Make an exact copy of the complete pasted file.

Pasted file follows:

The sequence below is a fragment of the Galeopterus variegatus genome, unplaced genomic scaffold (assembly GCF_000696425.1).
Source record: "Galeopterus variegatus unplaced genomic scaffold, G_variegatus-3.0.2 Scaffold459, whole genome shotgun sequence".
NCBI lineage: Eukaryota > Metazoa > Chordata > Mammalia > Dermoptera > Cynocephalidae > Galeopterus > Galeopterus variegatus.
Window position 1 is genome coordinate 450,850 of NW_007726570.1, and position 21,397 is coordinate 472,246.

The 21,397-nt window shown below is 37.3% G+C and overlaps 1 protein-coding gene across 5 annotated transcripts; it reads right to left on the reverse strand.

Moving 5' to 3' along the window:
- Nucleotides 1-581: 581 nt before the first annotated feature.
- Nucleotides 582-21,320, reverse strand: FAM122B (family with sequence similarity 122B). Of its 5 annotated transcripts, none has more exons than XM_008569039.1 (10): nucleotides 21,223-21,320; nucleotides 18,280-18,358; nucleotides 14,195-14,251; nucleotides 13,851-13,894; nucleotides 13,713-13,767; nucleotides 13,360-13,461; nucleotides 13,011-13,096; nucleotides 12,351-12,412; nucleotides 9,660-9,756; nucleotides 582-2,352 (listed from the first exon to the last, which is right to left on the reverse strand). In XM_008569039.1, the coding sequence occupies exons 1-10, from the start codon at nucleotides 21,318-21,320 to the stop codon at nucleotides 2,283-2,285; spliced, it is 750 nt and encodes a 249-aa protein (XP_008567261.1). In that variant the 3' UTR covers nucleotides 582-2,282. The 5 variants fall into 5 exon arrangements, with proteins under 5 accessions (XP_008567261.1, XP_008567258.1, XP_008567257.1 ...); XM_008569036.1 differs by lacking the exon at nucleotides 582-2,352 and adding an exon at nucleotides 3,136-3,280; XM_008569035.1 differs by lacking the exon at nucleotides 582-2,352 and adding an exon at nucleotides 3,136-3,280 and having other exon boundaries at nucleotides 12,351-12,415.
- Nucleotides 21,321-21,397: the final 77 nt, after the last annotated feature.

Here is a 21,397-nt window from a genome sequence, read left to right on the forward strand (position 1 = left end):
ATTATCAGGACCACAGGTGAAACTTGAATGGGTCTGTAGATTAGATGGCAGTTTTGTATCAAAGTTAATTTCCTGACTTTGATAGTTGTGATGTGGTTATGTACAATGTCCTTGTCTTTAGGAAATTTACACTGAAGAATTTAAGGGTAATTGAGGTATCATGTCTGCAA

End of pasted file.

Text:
The sequence below is a fragment of the Galeopterus variegatus genome, unplaced genomic scaffold (assembly GCF_000696425.1).
Source record: "Galeopterus variegatus unplaced genomic scaffold, G_variegatus-3.0.2 Scaffold459, whole genome shotgun sequence".
NCBI lineage: Eukaryota > Metazoa > Chordata > Mammalia > Dermoptera > Cynocephalidae > Galeopterus > Galeopterus variegatus.
Window position 1 is genome coordinate 450,850 of NW_007726570.1, and position 21,397 is coordinate 472,246.

The 21,397-nt window shown below is 37.3% G+C and overlaps 1 protein-coding gene across 5 annotated transcripts; it reads right to left on the reverse strand.

Moving 5' to 3' along the window:
- Nucleotides 1-581: 581 nt before the first annotated feature.
- Nucleotides 582-21,320, reverse strand: FAM122B (family with sequence similarity 122B). Of its 5 annotated transcripts, none has more exons than XM_008569039.1 (10): nucleotides 21,223-21,320; nucleotides 18,280-18,358; nucleotides 14,195-14,251; nucleotides 13,851-13,894; nucleotides 13,713-13,767; nucleotides 13,360-13,461; nucleotides 13,011-13,096; nucleotides 12,351-12,412; nucleotides 9,660-9,756; nucleotides 582-2,352 (listed from the first exon to the last, which is right to left on the reverse strand). In XM_008569039.1, the coding sequence occupies exons 1-10, from the start codon at nucleotides 21,318-21,320 to the stop codon at nucleotides 2,283-2,285; spliced, it is 750 nt and encodes a 249-aa protein (XP_008567261.1). In that variant the 3' UTR covers nucleotides 582-2,282. The 5 variants fall into 5 exon arrangements, with proteins under 5 accessions (XP_008567261.1, XP_008567258.1, XP_008567257.1 ...); XM_008569036.1 differs by lacking the exon at nucleotides 582-2,352 and adding an exon at nucleotides 3,136-3,280; XM_008569035.1 differs by lacking the exon at nucleotides 582-2,352 and adding an exon at nucleotides 3,136-3,280 and having other exon boundaries at nucleotides 12,351-12,415.
- Nucleotides 21,321-21,397: the final 77 nt, after the last annotated feature.

Here is a 21,397-nt window from a genome sequence, read left to right on the forward strand (position 1 = left end):
ATTATCAGGACCACAGGTGAAACTTGAATGGGTCTGTAGATTAGATGGCAGTTTTGTATCAAAGTTAATTTCCTGACTTTGATAGTTGTGATGTGGTTATGTACAATGTCCTTGTCTTTAGGAAATTTACACTGAAGAATTTAAGGGTAATTGAGGTATCATGTCTGCAA